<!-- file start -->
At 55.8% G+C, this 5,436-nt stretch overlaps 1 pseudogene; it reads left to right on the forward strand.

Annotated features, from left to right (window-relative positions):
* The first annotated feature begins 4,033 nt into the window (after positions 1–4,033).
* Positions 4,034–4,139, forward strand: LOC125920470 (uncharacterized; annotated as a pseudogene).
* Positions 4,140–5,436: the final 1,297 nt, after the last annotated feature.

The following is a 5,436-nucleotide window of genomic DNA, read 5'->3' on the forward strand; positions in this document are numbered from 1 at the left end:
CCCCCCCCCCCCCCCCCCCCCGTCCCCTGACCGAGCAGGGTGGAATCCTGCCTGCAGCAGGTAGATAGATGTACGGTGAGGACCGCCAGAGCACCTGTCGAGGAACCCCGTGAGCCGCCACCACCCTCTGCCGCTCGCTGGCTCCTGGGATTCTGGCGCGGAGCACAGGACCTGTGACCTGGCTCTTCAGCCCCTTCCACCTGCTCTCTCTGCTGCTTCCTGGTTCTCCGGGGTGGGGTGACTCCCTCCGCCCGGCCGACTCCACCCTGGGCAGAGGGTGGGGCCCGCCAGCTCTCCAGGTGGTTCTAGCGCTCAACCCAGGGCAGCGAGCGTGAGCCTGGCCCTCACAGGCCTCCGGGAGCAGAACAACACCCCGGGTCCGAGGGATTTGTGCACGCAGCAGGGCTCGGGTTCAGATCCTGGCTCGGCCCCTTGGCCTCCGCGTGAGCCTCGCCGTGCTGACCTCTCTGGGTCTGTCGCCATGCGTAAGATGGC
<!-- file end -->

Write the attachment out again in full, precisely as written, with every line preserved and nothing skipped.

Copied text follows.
At 55.8% G+C, this 5,436-nt stretch overlaps 1 pseudogene; it reads left to right on the forward strand.

Annotated features, from left to right (window-relative positions):
* The first annotated feature begins 4,033 nt into the window (after positions 1–4,033).
* Positions 4,034–4,139, forward strand: LOC125920470 (uncharacterized; annotated as a pseudogene).
* Positions 4,140–5,436: the final 1,297 nt, after the last annotated feature.

The following is a 5,436-nucleotide window of genomic DNA, read 5'->3' on the forward strand; positions in this document are numbered from 1 at the left end:
CCCCCCCCCCCCCCCCCCCCCGTCCCCTGACCGAGCAGGGTGGAATCCTGCCTGCAGCAGGTAGATAGATGTACGGTGAGGACCGCCAGAGCACCTGTCGAGGAACCCCGTGAGCCGCCACCACCCTCTGCCGCTCGCTGGCTCCTGGGATTCTGGCGCGGAGCACAGGACCTGTGACCTGGCTCTTCAGCCCCTTCCACCTGCTCTCTCTGCTGCTTCCTGGTTCTCCGGGGTGGGGTGACTCCCTCCGCCCGGCCGACTCCACCCTGGGCAGAGGGTGGGGCCCGCCAGCTCTCCAGGTGGTTCTAGCGCTCAACCCAGGGCAGCGAGCGTGAGCCTGGCCCTCACAGGCCTCCGGGAGCAGAACAACACCCCGGGTCCGAGGGATTTGTGCACGCAGCAGGGCTCGGGTTCAGATCCTGGCTCGGCCCCTTGGCCTCCGCGTGAGCCTCGCCGTGCTGACCTCTCTGGGTCTGTCGCCATGCGTAAGATGGC